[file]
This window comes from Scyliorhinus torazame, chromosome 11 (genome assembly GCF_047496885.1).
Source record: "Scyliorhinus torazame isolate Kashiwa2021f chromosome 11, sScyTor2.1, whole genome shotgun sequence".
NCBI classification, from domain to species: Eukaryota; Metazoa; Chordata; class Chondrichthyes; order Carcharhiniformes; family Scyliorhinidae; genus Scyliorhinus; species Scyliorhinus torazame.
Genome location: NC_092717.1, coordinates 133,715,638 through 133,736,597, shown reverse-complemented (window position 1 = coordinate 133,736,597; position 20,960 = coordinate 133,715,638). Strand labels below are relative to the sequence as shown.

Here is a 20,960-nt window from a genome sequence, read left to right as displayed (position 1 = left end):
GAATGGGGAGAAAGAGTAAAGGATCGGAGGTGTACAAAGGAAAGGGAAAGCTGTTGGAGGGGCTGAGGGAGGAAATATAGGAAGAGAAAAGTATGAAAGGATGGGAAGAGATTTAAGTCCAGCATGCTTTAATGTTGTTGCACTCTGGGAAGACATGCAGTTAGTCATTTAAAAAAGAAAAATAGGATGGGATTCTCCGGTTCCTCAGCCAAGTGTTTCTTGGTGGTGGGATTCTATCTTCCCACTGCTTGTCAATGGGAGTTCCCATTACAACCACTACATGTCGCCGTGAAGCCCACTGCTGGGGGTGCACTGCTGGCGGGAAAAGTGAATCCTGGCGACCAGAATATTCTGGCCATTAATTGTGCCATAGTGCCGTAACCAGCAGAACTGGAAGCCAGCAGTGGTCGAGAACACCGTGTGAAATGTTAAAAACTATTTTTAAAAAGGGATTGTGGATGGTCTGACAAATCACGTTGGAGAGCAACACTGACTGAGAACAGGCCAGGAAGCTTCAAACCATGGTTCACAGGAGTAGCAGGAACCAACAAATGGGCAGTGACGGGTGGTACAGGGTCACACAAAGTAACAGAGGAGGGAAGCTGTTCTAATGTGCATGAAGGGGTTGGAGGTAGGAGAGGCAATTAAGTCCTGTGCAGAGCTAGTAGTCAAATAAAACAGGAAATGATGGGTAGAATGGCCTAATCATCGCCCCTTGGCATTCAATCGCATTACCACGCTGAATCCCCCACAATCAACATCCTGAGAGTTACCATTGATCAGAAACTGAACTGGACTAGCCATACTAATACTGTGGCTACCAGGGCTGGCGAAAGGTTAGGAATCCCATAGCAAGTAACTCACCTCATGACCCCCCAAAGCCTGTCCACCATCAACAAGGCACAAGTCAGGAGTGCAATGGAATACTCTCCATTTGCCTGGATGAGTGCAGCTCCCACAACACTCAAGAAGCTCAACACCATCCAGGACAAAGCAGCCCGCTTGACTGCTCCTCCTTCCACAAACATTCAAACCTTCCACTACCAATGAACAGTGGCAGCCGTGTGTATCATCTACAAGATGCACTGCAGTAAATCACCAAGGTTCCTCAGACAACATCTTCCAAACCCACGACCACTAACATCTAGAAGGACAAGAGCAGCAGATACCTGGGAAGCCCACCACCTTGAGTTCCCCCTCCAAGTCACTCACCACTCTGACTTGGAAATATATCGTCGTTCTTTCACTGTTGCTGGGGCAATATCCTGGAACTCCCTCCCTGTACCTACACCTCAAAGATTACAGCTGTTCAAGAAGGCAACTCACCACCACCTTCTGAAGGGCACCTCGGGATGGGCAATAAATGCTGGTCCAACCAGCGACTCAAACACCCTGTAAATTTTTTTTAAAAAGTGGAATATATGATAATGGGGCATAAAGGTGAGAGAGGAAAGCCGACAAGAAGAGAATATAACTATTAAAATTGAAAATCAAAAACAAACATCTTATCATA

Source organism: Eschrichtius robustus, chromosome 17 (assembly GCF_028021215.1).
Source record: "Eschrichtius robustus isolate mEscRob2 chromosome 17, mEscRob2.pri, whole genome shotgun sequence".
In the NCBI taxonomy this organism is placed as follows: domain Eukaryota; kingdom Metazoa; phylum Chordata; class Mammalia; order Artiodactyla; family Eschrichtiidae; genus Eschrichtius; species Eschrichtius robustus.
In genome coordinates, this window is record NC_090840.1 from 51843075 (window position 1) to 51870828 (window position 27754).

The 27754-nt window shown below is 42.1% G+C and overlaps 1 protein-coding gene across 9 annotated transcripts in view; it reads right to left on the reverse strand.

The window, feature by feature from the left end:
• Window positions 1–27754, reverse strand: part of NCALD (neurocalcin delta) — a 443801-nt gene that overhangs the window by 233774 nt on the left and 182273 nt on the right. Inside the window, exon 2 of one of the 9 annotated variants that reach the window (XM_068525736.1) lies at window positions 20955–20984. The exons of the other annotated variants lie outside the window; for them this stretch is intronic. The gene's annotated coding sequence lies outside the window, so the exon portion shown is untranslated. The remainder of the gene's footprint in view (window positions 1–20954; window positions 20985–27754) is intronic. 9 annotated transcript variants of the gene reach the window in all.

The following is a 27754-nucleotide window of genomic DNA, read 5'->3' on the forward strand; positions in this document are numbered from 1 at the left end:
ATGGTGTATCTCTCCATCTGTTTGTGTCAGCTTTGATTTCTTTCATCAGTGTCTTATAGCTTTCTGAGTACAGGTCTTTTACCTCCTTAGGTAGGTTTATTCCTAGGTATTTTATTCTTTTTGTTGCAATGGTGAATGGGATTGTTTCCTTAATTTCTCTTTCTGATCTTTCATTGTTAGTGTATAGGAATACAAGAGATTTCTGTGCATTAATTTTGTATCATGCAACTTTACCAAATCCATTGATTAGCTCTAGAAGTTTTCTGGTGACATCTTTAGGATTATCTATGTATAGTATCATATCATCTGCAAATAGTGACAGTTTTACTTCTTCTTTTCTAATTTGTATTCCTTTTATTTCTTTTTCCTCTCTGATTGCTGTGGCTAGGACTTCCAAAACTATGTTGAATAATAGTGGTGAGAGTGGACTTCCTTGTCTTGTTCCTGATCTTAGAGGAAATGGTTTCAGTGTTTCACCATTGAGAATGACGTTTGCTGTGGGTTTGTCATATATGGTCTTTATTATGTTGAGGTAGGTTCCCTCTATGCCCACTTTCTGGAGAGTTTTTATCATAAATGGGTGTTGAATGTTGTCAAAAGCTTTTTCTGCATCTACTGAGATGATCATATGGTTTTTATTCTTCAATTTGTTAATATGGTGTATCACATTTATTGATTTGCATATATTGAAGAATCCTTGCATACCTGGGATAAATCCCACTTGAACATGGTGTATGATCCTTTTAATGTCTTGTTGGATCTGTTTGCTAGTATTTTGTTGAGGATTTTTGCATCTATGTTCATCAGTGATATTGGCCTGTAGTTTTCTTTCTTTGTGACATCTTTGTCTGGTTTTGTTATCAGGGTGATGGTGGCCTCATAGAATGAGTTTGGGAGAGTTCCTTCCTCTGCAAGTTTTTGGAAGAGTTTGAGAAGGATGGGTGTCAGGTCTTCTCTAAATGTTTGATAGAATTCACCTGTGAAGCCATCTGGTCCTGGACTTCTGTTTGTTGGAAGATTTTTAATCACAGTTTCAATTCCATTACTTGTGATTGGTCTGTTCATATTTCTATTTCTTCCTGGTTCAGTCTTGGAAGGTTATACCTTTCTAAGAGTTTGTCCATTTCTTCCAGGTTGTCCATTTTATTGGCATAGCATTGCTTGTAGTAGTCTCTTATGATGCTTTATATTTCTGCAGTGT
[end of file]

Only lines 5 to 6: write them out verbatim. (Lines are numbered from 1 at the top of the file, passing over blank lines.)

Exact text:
Here is a 20,960-nt window from a genome sequence, read left to right as displayed (position 1 = left end):
GAATGGGGAGAAAGAGTAAAGGATCGGAGGTGTACAAAGGAAAGGGAAAGCTGTTGGAGGGGCTGAGGGAGGAAATATAGGAAGAGAAAAGTATGAAAGGATGGGAAGAGATTTAAGTCCAGCATGCTTTAATGTTGTTGCACTCTGGGAAGACATGCAGTTAGTCATTTAAAAAAGAAAAATAGGATGGGATTCTCCGGTTCCTCAGCCAAGTGTTTCTTGGTGGTGGGATTCTATCTTCCCACTGCTTGTCAATGGGAGTTCCCATTACAACCACTACATGTCGCCGTGAAGCCCACTGCTGGGGGTGCACTGCTGGCGGGAAAAGTGAATCCTGGCGACCAGAATATTCTGGCCATTAATTGTGCCATAGTGCCGTAACCAGCAGAACTGGAAGCCAGCAGTGGTCGAGAACACCGTGTGAAATGTTAAAAACTATTTTTAAAAAGGGATTGTGGATGGTCTGACAAATCACGTTGGAGAGCAACACTGACTGAGAACAGGCCAGGAAGCTTCAAACCATGGTTCACAGGAGTAGCAGGAACCAACAAATGGGCAGTGACGGGTGGTACAGGGTCACACAAAGTAACAGAGGAGGGAAGCTGTTCTAATGTGCATGAAGGGGTTGGAGGTAGGAGAGGCAATTAAGTCCTGTGCAGAGCTAGTAGTCAAATAAAACAGGAAATGATGGGTAGAATGGCCTAATCATCGCCCCTTGGCATTCAATCGCATTACCACGCTGAATCCCCCACAATCAACATCCTGAGAGTTACCATTGATCAGAAACTGAACTGGACTAGCCATACTAATACTGTGGCTACCAGGGCTGGCGAAAGGTTAGGAATCCCATAGCAAGTAACTCACCTCATGACCCCCCAAAGCCTGTCCACCATCAACAAGGCACAAGTCAGGAGTGCAATGGAATACTCTCCATTTGCCTGGATGAGTGCAGCTCCCACAACACTCAAGAAGCTCAACACCATCCAGGACAAAGCAGCCCGCTTGACTGCTCCTCCTTCCACAAACATTCAAACCTTCCACTACCAATGAACAGTGGCAGCCGTGTGTATCATCTACAAGATGCACTGCAGTAAATCACCAAGGTTCCTCAGACAACATCTTCCAAACCCACGACCACTAACATCTAGAAGGACAAGAGCAGCAGATACCTGGGAAGCCCACCACCTTGAGTTCCCCCTCCAAGTCACTCACCACTCTGACTTGGAAATATATCGTCGTTCTTTCACTGTTGCTGGGGCAATATCCTGGAACTCCCTCCCTGTACCTACACCTCAAAGATTACAGCTGTTCAAGAAGGCAACTCACCACCACCTTCTGAAGGGCACCTCGGGATGGGCAATAAATGCTGGTCCAACCAGCGACTCAAACACCCTGTAAATTTTTTTTAAAAAGTGGAATATATGATAATGGGGCATAAAGGTGAGAGAGGAAAGCCGACAAGAAGAGAATATAACTATTAAAATTGAAAATCAAAAACAAACATCTTATCATA